The landlord may not recover the unamortized cost of tenant improvements paid for by the landlord. Further, the tenant improvements may not be suitable for other tenants. This is particularly true in the case of special-use real estate, such as theme parks, entertainment centers and other uses becoming more prevalent in popular “lifestyle centers.”
Re-letting the premises may require substantial alteration or reconfiguration. While some related costs may be recoverable from the tenant through a claim in bankruptcy, the amount recoverable likely depends on the nature of the construction or improvements made, the terms of the lease and the applicable law in the jurisdiction of filing.
In some cases, abandoned premises become subject to trespass, vandalism and even more serious criminal activity. Further, the landlord may incur tort liability. While trespassers generally cannot recover damages from property owners, landlords must exercise reasonable care in safeguarding children from dangerous conditions on their property. Courts have sustained damages for injuries to children caused by abandoned cars, unguarded swimming pools, open pits, and abandoned utilities.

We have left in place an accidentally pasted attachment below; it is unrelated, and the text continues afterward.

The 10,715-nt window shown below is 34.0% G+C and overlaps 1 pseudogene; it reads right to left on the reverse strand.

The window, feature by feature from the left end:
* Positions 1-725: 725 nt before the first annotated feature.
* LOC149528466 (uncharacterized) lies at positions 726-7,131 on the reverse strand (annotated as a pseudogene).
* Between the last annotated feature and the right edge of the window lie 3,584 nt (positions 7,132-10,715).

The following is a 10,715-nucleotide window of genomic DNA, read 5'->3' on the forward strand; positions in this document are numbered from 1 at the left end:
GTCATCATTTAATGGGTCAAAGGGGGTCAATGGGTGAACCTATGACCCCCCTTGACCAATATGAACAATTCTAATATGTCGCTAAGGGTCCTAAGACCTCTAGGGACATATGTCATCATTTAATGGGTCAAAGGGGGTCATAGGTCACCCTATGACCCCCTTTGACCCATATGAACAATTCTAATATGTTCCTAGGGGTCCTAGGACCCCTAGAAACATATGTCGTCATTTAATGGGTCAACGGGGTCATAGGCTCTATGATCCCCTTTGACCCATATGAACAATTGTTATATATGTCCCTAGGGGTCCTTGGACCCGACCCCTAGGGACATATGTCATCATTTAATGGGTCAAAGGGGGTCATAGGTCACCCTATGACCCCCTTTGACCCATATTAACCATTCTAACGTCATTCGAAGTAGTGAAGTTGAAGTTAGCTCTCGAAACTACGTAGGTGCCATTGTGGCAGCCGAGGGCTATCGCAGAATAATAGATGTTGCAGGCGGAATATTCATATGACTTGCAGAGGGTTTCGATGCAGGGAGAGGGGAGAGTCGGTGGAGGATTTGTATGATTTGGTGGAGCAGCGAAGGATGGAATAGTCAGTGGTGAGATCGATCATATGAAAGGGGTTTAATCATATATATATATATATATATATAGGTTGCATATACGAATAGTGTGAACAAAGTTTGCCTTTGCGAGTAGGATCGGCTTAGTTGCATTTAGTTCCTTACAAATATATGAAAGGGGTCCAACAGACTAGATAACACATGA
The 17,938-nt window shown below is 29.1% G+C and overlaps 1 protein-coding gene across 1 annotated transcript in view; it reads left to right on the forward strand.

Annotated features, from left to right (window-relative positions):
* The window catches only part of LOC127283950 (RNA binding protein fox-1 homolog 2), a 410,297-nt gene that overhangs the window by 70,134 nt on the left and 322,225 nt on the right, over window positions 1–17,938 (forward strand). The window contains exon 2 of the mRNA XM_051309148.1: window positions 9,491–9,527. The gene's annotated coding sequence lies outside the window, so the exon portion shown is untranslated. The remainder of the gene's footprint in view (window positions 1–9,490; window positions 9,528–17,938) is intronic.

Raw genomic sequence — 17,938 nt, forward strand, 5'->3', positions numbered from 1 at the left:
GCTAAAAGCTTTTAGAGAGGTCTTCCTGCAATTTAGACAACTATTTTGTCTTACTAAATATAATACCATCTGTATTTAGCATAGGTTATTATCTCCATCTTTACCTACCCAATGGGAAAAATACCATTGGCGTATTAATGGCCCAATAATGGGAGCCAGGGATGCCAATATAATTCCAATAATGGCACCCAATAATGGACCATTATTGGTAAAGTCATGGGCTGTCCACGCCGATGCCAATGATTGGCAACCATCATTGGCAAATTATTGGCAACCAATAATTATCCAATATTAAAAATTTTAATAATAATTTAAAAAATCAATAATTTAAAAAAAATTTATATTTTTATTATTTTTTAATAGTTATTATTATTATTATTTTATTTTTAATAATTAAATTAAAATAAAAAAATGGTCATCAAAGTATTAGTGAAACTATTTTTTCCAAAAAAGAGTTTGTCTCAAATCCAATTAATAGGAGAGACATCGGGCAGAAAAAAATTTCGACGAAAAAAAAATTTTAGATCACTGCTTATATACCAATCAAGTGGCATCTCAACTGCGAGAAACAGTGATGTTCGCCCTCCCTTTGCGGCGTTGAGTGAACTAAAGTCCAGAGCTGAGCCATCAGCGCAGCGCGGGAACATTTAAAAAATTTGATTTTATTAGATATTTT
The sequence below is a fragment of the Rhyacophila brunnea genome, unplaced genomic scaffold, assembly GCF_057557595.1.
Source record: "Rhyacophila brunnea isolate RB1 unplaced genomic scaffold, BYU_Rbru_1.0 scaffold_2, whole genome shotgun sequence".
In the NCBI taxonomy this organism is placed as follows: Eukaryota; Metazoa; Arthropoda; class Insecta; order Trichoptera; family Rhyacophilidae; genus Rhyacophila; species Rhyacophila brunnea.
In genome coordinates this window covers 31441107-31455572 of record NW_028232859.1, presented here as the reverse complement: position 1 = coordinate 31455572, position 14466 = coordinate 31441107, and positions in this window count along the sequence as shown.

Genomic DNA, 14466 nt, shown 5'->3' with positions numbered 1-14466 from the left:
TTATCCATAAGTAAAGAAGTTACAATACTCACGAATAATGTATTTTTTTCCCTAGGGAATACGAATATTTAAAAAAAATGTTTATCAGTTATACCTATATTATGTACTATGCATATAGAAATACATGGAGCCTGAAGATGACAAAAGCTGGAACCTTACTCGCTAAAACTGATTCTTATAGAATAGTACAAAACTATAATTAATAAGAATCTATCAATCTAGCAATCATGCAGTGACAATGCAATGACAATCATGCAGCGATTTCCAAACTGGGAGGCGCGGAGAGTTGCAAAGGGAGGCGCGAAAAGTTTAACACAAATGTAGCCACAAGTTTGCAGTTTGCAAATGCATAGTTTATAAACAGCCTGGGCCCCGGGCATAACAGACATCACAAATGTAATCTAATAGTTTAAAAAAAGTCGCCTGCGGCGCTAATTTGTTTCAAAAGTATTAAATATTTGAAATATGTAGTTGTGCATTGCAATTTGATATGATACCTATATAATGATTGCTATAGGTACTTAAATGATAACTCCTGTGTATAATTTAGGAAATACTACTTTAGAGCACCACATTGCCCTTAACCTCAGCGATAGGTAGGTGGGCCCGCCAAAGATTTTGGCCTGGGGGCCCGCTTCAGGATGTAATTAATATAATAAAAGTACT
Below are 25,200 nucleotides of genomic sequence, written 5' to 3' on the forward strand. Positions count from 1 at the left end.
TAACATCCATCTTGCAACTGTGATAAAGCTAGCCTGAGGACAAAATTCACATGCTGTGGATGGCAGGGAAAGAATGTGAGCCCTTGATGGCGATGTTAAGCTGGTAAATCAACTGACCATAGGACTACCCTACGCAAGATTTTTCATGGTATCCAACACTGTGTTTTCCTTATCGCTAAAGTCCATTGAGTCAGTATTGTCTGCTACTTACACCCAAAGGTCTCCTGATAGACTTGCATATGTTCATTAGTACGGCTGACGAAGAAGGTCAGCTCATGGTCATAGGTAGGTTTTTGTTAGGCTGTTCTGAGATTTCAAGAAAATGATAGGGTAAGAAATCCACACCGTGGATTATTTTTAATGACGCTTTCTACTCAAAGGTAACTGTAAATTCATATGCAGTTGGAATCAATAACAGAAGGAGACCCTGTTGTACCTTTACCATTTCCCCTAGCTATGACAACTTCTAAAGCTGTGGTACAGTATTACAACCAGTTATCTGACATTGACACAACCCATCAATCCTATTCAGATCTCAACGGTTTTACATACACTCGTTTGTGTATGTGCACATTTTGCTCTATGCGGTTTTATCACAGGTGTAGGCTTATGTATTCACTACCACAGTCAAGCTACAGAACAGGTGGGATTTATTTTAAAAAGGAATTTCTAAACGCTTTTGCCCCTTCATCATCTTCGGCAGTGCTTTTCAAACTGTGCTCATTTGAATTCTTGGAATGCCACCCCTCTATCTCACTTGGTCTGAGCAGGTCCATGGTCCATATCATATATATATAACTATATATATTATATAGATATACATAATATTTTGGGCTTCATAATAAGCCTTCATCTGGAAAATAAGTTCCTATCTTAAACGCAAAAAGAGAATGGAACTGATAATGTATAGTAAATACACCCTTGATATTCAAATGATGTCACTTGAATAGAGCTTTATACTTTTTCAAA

The risk is exacerbated if, by the nature of the debtor’s use, the property constitutes an “attractive nuisance” (as in the theme park example). Even if a landlord elects not to redevelop the property, the landlord may have to expend funds to avoid liability.
Following emergence from bankruptcy, many, if not all, of a tenant’s debts not resolved in the bankruptcy, including those owed to a landlord, may be discharged depending on the chapter under which the tenant filed. Thus, it is imperative that the landlord make a timely claim for damages arising from a tenant’s rejection of the lease.
However, before a landlord spends any significant time or effort calculating the myriad of extensive damages in the scenarios described herein, the landlord should consider whether it will already exhaust its potential recovery due to Bankruptcy Code Section 502(b)(6).
This statute limits a landlord’s recovery to an amount equal to the “rent reserved” in the lease for the greater of one year or 15% of the rent for the remaining term of the lease (not to exceed three years).
Even if the cap is not met through lost rents, states differ in whether certain costs in connection with reletting are recoverable. Recoverable costs may include capital expended to obtain successor tenants but not costs that represent long-term capital improvements.
Given the limitations on landlord recovery in bankruptcy, landlords should take caution in offering co-tenancy provisions, “tailor-made” premises with unique entitlements, and special configurations or uses unlikely to be functional for new tenants. Further, landlords should consider obtaining a guarantee of the obligations under the lease from a creditworthy affiliate of the tenant.
With a properly drafted guaranty, the landlord can then pursue the guarantor, notwithstanding the bankruptcy, for recovery of the potentially extensive rent and non-rent damages incurred in the situations described above.